Gayle Bard's paintings explore volume and light, most recently in the form of vast cloud forms looming over the land. The land is often, but certainly not always, somewhere in the Pacific Northwest. She currently lives and works on Bainbridge Island across Puget sound from Seattle, but she is originally from the midwest, and one senses that her youth accustomed her eye to open spaces. Her landscapes are less about the land itself that they are about abstract three dimensional space configured in two dimensional representation. And yet a real sense of place matters as well. The colors of the northwest, a subtle but radiant array of blues, greens and grays, suffuse her work. The sky in her paintings is not simply occupied by the occasional cloud but is a true atmosphere, volumes of air and moisture fading into each other and through which we all move and breathe, more like fish in the sea than figures moving about through empty space. The air is as real and present as the land below. And when it comes to light, she seems to relish not the scintillating prismatic wonder of it portrayed so famously by the impressionists, but the way it fades, and how colors ebb into gray when the sun is only indirectly present.

Her career has spanned over 40 years and covered far more territory than what I've described here, including a wide array of subject matter and approaches including installations. I'm sad to say I've only just discovered her and I wish I had been able to see a recent retrospective of her work at the  at the Bainbridge Island Museum of Art. If you feel the same and happen to be in the area, you're in luck. She currently has work on display at Linda Hodges Gallery in Seattle.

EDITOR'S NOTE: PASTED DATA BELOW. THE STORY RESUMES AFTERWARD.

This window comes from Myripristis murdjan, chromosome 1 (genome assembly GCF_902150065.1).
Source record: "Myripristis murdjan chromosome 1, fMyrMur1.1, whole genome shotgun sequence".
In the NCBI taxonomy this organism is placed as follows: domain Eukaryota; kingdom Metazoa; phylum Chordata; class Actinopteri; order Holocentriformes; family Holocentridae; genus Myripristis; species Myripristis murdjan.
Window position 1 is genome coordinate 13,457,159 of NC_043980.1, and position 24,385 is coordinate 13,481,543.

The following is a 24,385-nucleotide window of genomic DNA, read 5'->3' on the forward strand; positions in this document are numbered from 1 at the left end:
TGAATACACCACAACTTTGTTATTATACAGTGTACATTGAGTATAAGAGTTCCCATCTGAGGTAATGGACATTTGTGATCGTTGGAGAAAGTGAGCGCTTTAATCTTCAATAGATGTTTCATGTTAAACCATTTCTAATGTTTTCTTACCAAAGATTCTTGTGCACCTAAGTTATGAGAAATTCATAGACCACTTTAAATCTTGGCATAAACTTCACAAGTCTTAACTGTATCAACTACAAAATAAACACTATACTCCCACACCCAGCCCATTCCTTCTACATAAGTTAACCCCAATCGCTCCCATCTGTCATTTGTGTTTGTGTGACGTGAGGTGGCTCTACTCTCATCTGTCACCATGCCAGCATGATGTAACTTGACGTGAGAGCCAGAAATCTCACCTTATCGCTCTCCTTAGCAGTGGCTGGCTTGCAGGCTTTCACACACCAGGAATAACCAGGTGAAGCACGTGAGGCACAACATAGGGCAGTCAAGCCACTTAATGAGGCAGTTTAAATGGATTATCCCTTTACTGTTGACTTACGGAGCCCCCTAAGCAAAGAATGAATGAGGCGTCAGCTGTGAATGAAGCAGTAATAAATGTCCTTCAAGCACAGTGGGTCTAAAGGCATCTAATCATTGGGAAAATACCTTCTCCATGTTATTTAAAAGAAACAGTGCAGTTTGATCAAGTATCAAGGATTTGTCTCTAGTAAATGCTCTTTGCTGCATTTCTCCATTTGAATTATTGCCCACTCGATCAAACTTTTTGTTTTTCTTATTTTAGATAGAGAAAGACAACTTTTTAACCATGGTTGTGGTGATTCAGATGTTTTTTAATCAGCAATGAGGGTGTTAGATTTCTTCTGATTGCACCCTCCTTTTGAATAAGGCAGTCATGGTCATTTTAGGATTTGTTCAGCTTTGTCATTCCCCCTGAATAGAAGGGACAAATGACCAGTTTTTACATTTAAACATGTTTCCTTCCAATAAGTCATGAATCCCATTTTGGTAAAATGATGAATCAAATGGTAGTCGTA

Tuesday, April 1, 2014

Mark Shetabi

Afterimage (Brontosaurus)
oil on linen
60" x 84"

Fog Machine
oil on linen
18" x 24"

Tanker (Night)
oil on linen
60" x 84"

Tanker (adrift)
oil on linen
60" x 84"

Tanker In Dry Dock
oil on canvas
60" x 76"
 Mark Shetabi is a painter and sculptor who teaches art at the Tyler School of Art in Philadelphia. His large, nearly monochromatic paintings cover a wide range of subject matter with a particular focus on architecture, engineering and industrial design. There is a low contrast soft focus treatment that lends the images a nostalgic quality reminiscent of old photographs. But keep in mind that many of these paintings are 7 feet wide echoing the monumentality of their themes and subjects. Some more recent paintings reverse this scale depicting such humble things as pipe fittings on canvases only inches across. But it's these epic pieces that initially grabbed and continue to hold my attention. There is a feeling of dreamlike unreality to them, as if such things are barely conceivable, much less possible. That they exist in the real world seems almost absurd.

 You can see more of his work at Jeff Bailey Gallery in New York City.

Friday, March 28, 2014

Eric Aho

French Forest, 2012
Oil on linen, 52 x 48 inches

March Eight Hemlocks, 2013
Oil on linen, 36 x 30 inches

Nocturne (Apex), 2011
Oil on linen, 36 x 30 inches

Ptarmigan, 2013
Oil on linen, 48 x 60 inches

Small Lynx, 2013
Oil on linen, 36 x 30 inches